Lee S, Rhim H, Kim YS, Kang TW, Song KD. Post-ablation des-gamma-carboxy prothrombin level predicts prognosis in hepatitis B-related hepatocellular carcinoma. Liver Int. 2016;36:580–7.
Kamiyama T, Yokoo H, Kakisaka T, Orimo T, Wakayama K, Kamachi H, et al. Multiplication of alpha-fetoprotein and protein induced by vitamin K absence-II is a powerful predictor of prognosis and recurrence in hepatocellular carcinoma patients after a hepatectomy. Hepatol Res. 2015;45:E21–31.
Hiraoka A, Ishimaru Y, Kawasaki H, Aibiki T, Okudaira T, Toshimori A, et al. Tumor markers AFP, AFP-L3, and DCP in Hepatocellular carcinoma refractory to Transcatheter arterial Chemoembolization. Oncology. 2015;89:167–74.
Kim SH, Moon DB, Kim WJ, Kang WH, Kwon JH, Jwa EK, et al. Preoperative prognostic values of alpha-fetoprotein (AFP) and protein induced by vitamin K absence or antagonist-II (PIVKA-II) in patients with hepatocellular carcinoma for living donor liver transplantation. Hepatobiliary Surg Nutr. 2016;5:461–9.
Xing H, Yan C, Cheng L, Wang N, Dai S, Yuan J, et al. Clinical application of protein induced by vitamin K antagonist-II as a biomarker in hepatocellular carcinoma. Tumour Biol. 2016;37:15447–56.
We sincerely thank hepatitis biobank of Southwest Hospital for informatics support.
This study was supported in part by the National Natural Science Foundation of China (81,330,038, 81,571,978)and the Clinical Innovation Project from the Southwest Hospital (SWH2016ZDCX1007). The funding sources had no role in study design, collection, analysis, or interpretation of data, or the writing of the report; or the decision to submit the report for publication. The authors declare that we have no conflict of interest to disclose.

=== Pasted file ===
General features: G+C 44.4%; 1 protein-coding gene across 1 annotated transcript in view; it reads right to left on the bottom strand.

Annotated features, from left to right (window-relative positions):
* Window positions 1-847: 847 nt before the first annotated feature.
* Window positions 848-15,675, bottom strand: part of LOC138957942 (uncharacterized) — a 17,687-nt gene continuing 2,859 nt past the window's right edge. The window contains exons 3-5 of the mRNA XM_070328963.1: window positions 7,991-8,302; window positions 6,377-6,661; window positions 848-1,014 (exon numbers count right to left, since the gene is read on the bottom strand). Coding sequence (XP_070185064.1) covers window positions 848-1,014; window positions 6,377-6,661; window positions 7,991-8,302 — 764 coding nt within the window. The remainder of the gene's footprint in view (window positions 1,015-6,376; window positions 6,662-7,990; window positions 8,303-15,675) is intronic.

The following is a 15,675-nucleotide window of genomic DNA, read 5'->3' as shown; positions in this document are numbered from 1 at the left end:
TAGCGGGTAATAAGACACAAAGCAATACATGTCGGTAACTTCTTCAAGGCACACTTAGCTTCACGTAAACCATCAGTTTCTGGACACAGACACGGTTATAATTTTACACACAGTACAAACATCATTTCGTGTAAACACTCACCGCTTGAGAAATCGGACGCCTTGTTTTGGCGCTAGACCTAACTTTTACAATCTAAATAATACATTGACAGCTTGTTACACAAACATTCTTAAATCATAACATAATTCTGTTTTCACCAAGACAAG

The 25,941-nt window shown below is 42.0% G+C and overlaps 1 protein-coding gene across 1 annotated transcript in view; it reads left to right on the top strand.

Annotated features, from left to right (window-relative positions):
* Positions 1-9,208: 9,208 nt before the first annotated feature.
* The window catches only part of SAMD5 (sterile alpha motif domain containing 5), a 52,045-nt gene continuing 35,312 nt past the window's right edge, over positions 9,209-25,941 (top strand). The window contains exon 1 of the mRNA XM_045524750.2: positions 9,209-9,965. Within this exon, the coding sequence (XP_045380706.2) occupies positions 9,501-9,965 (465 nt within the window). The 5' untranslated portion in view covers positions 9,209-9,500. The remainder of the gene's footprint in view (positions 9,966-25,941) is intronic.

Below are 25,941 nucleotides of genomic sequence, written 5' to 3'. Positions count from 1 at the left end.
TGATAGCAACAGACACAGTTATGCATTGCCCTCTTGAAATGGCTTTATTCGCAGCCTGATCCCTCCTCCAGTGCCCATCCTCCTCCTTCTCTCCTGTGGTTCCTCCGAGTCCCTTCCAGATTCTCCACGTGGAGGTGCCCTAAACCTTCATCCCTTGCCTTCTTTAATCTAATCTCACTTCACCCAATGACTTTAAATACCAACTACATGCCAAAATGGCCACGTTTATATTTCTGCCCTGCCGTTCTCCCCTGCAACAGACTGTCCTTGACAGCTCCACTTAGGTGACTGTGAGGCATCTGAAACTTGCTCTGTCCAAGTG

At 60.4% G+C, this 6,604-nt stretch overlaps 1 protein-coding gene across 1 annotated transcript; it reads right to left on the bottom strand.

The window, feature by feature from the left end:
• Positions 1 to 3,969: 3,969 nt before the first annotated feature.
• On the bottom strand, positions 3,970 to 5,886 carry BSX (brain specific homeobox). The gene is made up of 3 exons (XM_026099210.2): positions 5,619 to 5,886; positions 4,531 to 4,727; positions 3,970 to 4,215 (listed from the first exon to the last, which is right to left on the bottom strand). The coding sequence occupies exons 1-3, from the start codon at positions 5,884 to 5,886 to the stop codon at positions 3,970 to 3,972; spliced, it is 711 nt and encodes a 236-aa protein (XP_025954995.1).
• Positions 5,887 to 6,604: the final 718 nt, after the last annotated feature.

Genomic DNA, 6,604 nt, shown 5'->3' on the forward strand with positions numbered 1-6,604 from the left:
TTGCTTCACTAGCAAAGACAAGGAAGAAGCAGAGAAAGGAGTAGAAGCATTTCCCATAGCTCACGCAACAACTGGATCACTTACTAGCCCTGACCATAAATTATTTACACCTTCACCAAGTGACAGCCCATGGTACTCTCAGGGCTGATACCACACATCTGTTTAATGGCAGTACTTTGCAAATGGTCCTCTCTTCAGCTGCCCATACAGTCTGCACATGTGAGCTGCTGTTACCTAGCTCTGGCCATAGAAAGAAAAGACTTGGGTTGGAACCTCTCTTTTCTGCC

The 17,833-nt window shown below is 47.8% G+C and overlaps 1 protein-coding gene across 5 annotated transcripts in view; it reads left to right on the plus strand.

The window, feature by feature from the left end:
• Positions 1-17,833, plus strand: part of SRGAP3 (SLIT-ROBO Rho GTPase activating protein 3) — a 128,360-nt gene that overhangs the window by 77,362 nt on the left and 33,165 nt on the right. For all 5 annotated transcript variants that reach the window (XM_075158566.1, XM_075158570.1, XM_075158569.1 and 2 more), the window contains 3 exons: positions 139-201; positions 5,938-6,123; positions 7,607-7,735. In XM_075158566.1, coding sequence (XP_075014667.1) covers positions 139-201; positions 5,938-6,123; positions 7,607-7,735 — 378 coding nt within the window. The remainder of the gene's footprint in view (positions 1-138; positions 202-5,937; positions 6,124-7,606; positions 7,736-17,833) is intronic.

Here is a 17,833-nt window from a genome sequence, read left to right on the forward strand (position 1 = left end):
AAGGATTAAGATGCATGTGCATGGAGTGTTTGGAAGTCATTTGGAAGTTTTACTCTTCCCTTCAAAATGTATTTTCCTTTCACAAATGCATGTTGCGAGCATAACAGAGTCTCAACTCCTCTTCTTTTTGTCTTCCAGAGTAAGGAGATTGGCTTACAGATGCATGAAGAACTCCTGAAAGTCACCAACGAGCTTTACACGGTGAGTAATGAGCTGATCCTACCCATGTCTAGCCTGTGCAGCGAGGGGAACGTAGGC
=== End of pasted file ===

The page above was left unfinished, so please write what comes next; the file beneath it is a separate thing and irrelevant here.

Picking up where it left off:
Availability of data and materials
All data generated or analyzed during this study are included in this published article. The raw data were obtained via medical laboratory in the hospital and are not publicly available due to the involvement of privacy of patients.
Ethics approval and consent to participate
This study was approved by the ethics committee of Southwest Hospital (Chongqing, China) and conducted in accordance with The Declaration of Helsinki Principles. As a retrospective study, informed consent of research use of surplus blood after clinical laboratory test was obtained from each patient in advance.
Consent for publication
The authors declare that they have no competing interests.
Springer Nature remains neutral with regard to jurisdictional claims in published maps and institutional affiliations.